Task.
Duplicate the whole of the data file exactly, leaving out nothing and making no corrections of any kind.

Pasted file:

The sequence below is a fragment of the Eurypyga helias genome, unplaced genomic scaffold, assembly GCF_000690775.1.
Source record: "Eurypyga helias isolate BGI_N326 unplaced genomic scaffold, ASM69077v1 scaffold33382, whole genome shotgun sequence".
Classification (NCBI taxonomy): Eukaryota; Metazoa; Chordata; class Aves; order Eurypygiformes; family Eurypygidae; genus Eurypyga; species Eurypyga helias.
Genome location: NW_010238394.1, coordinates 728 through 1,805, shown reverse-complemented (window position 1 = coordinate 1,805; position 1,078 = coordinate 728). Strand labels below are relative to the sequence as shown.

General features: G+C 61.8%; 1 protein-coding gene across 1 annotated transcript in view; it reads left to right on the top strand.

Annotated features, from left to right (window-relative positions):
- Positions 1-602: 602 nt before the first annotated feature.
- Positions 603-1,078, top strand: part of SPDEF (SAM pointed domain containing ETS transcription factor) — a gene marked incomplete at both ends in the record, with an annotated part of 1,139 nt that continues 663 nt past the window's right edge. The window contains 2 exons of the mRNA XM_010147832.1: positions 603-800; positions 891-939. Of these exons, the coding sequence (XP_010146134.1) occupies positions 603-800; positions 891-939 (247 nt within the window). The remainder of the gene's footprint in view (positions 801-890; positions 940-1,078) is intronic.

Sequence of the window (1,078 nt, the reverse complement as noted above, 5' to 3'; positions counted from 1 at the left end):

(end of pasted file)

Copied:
The sequence below is a fragment of the Eurypyga helias genome, unplaced genomic scaffold, assembly GCF_000690775.1.
Source record: "Eurypyga helias isolate BGI_N326 unplaced genomic scaffold, ASM69077v1 scaffold33382, whole genome shotgun sequence".
Classification (NCBI taxonomy): Eukaryota; Metazoa; Chordata; class Aves; order Eurypygiformes; family Eurypygidae; genus Eurypyga; species Eurypyga helias.
Genome location: NW_010238394.1, coordinates 728 through 1,805, shown reverse-complemented (window position 1 = coordinate 1,805; position 1,078 = coordinate 728). Strand labels below are relative to the sequence as shown.

General features: G+C 61.8%; 1 protein-coding gene across 1 annotated transcript in view; it reads left to right on the top strand.

Annotated features, from left to right (window-relative positions):
- Positions 1-602: 602 nt before the first annotated feature.
- Positions 603-1,078, top strand: part of SPDEF (SAM pointed domain containing ETS transcription factor) — a gene marked incomplete at both ends in the record, with an annotated part of 1,139 nt that continues 663 nt past the window's right edge. The window contains 2 exons of the mRNA XM_010147832.1: positions 603-800; positions 891-939. Of these exons, the coding sequence (XP_010146134.1) occupies positions 603-800; positions 891-939 (247 nt within the window). The remainder of the gene's footprint in view (positions 801-890; positions 940-1,078) is intronic.

Sequence of the window (1,078 nt, the reverse complement as noted above, 5' to 3'; positions counted from 1 at the left end):